and a prototype (PR)
-5.7
-4.0
-2.0
0.0
2.0
4.0
5.4
Pearson
residuals:
p-value =
< 2.22e-16
prototype
choice
proto person
PH PHX PJ PM PMX PW PWX
-1.9
0.0
1.8
Pearson
residuals:
p-value =
0.01146
B
A
proto person
PH PHX PJ PM PMX PW PWX
Figure 6: Response times (natural logarithms). Prototypes
are generally faster when the decision is for the prototype,
with exceptions for the Jesus Christ prototype (PJ) and the
woman prototype (PW).
A model test of the residuals shows an excellent fit to a
normal distribution up to +2 quantiles, but the larger
residuals give room for improvement (Figure 7).
Figure 7: Model test of residuals shows a good fit.
Contrary to our hypothesis, we did not find any significant
tendency for participants to rate their own disguised
image as more attractive. Instead, there was an
insignificant tendency in the opposite direction. One
interpretation is that we simply did not have enough
statistical power since four of our initial 16 participants
were not able to participate in the final task. Alternatively,
our subjects might have judged their own image as
slightly less attractive than the ratings from others.
5. Ethical Considerations & Discussion
Our work poses many ethical questions that we would like
to briefly examine.
In general, as we are working with personal images,
special care must be taken that the subjects stay
anonymous. It is every researcher’s responsibility to
inform all participants of what exactly will happen with
their images after the study itself has come to an end.
Explicit consent was gathered from all participants, also
regarding the use of images. Special care should
nevertheless be taken when publishing the data. In our
case, we decided to only publish the images of the
morphed face stimuli in order to keep the subjects’
anonymity intact. The debriefing of our subjects verified
the validity of this method as only one of our subjects
reported that they had recognized themselves in any of the
presented pictures.
Since we are using images of Christ, we realized that this
might be sensitive in a religious setting. However, the
image of Christ is widespread and familiar to all of our
subjects. We discussed this in the debriefing with our
participants, with no negative reactions. Participants were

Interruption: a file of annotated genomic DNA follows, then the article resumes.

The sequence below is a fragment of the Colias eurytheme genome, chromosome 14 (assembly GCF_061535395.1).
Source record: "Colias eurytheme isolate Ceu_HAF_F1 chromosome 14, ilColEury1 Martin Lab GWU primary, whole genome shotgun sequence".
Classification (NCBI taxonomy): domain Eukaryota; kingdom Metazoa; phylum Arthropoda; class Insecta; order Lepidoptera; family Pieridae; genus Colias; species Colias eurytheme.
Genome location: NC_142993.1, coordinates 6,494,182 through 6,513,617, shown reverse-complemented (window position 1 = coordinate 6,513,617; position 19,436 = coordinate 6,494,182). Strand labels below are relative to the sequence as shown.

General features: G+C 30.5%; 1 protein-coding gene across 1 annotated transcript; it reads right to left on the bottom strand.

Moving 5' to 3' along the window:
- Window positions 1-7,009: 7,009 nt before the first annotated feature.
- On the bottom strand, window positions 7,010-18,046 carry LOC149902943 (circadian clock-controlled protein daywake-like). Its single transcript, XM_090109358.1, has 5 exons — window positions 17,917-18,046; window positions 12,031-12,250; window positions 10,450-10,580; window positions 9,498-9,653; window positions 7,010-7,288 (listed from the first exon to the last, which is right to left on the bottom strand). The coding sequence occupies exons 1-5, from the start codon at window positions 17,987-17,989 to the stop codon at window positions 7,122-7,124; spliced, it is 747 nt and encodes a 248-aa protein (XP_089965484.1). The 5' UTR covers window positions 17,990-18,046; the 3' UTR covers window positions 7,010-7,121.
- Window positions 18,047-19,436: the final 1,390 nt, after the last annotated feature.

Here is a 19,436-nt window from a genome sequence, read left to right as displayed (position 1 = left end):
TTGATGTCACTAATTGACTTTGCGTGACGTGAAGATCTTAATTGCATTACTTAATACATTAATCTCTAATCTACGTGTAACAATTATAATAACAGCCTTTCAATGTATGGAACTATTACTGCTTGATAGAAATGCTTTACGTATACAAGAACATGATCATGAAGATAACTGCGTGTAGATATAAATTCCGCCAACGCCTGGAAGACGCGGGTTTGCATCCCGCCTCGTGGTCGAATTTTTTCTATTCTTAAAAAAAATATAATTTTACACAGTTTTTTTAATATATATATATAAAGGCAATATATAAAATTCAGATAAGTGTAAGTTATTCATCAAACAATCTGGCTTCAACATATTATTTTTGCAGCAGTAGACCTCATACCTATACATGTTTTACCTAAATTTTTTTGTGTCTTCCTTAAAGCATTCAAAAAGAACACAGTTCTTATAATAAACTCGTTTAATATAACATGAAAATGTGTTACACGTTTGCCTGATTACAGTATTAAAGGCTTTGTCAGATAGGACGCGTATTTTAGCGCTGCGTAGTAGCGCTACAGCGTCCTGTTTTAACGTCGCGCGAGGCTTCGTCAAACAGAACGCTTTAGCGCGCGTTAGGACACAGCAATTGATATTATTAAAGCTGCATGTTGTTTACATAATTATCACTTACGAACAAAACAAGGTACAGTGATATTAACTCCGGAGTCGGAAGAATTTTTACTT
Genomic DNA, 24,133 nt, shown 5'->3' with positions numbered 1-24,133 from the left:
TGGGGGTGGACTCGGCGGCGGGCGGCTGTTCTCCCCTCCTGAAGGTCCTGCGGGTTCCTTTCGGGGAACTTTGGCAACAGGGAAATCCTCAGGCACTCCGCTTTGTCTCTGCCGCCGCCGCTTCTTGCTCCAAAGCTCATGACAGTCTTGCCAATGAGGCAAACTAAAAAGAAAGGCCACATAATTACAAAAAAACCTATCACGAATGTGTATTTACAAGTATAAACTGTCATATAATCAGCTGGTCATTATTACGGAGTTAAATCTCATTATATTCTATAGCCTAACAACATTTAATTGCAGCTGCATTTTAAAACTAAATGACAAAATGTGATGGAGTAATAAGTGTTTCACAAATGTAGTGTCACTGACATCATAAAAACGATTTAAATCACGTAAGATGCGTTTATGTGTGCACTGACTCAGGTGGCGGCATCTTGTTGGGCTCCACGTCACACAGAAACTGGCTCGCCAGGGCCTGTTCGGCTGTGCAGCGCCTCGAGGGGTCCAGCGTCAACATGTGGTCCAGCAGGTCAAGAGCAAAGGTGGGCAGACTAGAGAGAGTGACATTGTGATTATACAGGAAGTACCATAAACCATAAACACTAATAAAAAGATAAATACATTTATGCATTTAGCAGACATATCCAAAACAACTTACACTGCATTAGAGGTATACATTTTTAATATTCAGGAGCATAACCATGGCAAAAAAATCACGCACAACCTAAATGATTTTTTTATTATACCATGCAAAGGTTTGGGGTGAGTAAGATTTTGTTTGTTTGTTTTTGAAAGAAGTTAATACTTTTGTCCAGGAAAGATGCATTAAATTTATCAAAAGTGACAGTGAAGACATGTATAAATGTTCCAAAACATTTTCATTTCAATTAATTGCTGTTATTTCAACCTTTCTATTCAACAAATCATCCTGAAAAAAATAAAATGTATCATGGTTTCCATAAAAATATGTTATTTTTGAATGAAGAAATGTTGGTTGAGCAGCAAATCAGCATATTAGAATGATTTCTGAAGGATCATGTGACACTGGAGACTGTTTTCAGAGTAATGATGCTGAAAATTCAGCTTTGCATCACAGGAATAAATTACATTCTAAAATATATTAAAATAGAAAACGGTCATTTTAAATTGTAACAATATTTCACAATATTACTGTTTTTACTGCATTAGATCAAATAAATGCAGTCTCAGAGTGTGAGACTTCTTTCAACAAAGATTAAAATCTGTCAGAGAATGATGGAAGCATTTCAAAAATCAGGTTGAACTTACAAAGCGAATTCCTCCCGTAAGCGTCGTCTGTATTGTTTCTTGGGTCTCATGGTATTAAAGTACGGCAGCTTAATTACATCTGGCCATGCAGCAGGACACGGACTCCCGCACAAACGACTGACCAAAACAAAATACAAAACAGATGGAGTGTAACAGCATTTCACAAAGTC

generally positive about the underlying theme of finding
something holy in everyone.
This study is thus limited, and therefore generalization of
our findings may be less than absolute. Our small subject
pool may not be representative outside of our local student
population. Minorities are difficult to represent fairly
within a study limited to a dozen subjects. An option to
increase subject diversity is to partner with other
researchers, taking particular caution to safely sharing the
images in order to protect the subjects’ interests.
As with any other field of science, there are distinct
ethical concerns that arise when we research human
attributes. It is essential for all researchers to identify
these ethical issues to the best of their abilities.
In a small study, it is essential to limit the number of
variables in order to have better control of variance. Many
factors affect attractiveness. Our study was open to
everyone, and thus we could not balance all possible
features. Skin tone is one feature that has been linked to
attractiveness, and a lighter skin tone is often reported as
more attractive (Vera Cruz 2018). In our study, the
participants were all similar in skin tone, which was toned
down further by the morphing process. Similarly, blue
eyes became a tone of brown after morphing. It is
conceivable that both skin tone and eye color may affect
ratings of attractiveness. In our experience, when we
observed art interpretations of Christ from the relevant
period it is obvious that Christ has a lighter skin tone and
bluer eyes in Northern Europe than in Southern Europe,
which may be interpreted as an adaptation to the local
populations. In a larger study, the relative importance of
features can be estimated. Symmetry and androgyny may
be more important factors than skin tone and eye color.
However, we do find dark-hued representations of both
the Mother Virgin and Christ. A dark skin tone in Europe
points at an anti-adaptation for the Black Madonna (cf.
https://en.wikipedia.org/wiki/Black_Madonna), and an